Google regularly rolls out updates to its search algorithms. Google rolled out BERT during the week of October 21, 2019. The changes related to BERT impact Google’s search capabilities in over 70 languages.
What is BERT?
BERT (Bidirectional Encoder Representations from Transformers) was a paper published in 2018 by Jacob Devlin, Ming-Wei Chang, Kenton Lee, and Kristina Toutanova from Google. It is a neural network-based technique for natural language processor pre-training. Google has leveraged BERT’s capabilities in its recent algorithm updates!
Algorithmic changes in the past have significantly impacted SEO rankings and marketers’ efforts to stay current with changed guidelines to maintain their Google search rankings. In that sense, BERT may be an exception in that it may need a little to no change in the direction of the marketers to stay on top of the Google search. Surprised?, read on to get more details of BERT and how this can affect your SEO strategy or not!
BERT has created a buzz in the Machine Learning (ML) community by presenting very encouraging results in a range of NLP tasks, including Natural Language Inference, Question Answering, and such.
How is BERT different from previous Natural Language Processing (NLP) algorithms?
The technique employed in BERT is a significant departure from previous efforts. Here, the transformer encoder reads the entire sequence of words at once, instead of left to right or combined left-to-right and right-to-left training.
BERT employs MLM and NSP training strategies in predicting the next word in sequence.
Masked Language Model (MLM)
Masked language modeling is a fill-in-the-blank task, where a model uses the context surrounding a [MASK] token to try to guess what the [MASK] should be.
Next Sentence Prediction (NSP)
To understand the relationship between the two sentences, the BERT training process uses the next sentence prediction. BERT model gets input pairs of sentences, and it learns to predict if the second sentence is the next in the original text as well.
What is new with BERT?
Old and conventional language models use only previous tokens to predict the next token, whereas BERT uses both the previous and the next tokens. Bidirectional refers to BERT using both the left and right sides of a token’s context during the training.
Why does BERT matter to SEOs?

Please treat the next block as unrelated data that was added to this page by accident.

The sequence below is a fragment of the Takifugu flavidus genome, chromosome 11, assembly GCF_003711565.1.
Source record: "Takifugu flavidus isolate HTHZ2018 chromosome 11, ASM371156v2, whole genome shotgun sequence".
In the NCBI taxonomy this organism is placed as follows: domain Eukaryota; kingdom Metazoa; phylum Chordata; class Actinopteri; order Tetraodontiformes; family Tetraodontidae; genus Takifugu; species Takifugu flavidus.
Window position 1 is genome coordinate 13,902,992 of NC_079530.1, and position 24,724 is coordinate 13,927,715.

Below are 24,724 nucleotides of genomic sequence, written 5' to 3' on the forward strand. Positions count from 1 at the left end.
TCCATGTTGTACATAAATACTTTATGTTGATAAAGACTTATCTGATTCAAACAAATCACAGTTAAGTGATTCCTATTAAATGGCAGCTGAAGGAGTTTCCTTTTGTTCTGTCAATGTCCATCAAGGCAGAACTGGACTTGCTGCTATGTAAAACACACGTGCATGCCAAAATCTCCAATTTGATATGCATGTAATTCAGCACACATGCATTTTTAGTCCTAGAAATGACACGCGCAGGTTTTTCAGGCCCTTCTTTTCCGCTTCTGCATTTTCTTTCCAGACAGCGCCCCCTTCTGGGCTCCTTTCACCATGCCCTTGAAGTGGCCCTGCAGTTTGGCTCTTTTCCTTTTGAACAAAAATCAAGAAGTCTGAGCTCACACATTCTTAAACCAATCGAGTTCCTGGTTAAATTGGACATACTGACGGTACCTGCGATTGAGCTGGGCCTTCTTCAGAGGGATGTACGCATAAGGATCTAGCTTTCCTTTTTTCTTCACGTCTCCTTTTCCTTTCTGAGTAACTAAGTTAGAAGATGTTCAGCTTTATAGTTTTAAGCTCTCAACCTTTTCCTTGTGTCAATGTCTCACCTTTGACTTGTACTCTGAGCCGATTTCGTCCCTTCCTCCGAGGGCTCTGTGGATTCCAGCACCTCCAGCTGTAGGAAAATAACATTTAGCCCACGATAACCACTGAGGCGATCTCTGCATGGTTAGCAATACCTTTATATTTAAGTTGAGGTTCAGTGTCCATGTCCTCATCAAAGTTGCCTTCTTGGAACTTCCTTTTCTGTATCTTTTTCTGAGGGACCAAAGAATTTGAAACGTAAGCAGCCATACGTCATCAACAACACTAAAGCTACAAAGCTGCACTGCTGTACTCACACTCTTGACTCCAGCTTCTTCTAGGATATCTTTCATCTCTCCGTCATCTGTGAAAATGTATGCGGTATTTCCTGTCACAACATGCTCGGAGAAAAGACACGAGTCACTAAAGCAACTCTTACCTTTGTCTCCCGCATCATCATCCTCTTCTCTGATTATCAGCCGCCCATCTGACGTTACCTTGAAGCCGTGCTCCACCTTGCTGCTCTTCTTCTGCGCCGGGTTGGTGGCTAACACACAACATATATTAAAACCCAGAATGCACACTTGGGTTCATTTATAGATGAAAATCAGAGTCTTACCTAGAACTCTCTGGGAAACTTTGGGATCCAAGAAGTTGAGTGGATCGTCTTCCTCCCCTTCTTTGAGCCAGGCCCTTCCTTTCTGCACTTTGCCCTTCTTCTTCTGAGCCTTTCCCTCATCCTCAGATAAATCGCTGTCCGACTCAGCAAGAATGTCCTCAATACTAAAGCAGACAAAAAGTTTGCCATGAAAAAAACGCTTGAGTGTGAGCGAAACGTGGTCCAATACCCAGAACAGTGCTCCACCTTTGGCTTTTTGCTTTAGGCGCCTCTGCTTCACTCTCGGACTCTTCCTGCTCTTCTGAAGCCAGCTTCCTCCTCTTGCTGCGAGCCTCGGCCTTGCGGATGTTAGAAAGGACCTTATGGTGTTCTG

Search intent is a significant factor in Google’s search results. BERT is designed to better understand the “intent” behind a user’s query compared to Google’s previous versions of the algorithms. Google has said that 10% of all searches are impacted by the BERT update.
Can you expect different search results from BERT?
Yes, in some cases!
Pre-BERT Google search returned the same SERP for “Parking on a hill with no curb” and “Parking on a hill.” The word “no” is an essential part of the search phrase. The pre-BERT algorithm missed that part!
BERT knows grammar! The pre-BERT algorithm had a severe limitation in interpreting the prepositions and pronouns. The search phrases like “over the moon” and “on the moon” returned the same results.
Let’s say you Google the phrase “2019 Brazil traveler to USA need visa”.
In the Pre-BERT search, on the U.S. Google page, it would bring about a page telling whether American citizens need a visa to go to Brazil.
But that’s not the intent of the query. The word “to” is a significant token indicating “people traveling to the USA” pre-BERT algorithms ignored this. With BERT, the top result is the U.S. Embassy in Brazil, which shows Brazilian nationals who want to go “to the USA” to apply for the relevant visa required.
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Do you need to Optimize for BERT?
“There’s nothing to optimize for with BERT, nor anything for anyone to be rethinking. The fundamentals of us seeking to reward great content remain unchanged.” — Danny Sullivan, Google (@dannysullivan) October 28, 2019
So, Google emphasizes that it’s going to continue rewarding the great content that helps users. So, keep producing useful and great content!
In summary, according to Google, nearly 10% of all searches are impacted by BERT. Long-tail keywords now return more meaningful results compared to the pre-BERT algorithm because BERT can better interpret the search intent. BERT will also impact featured snippets.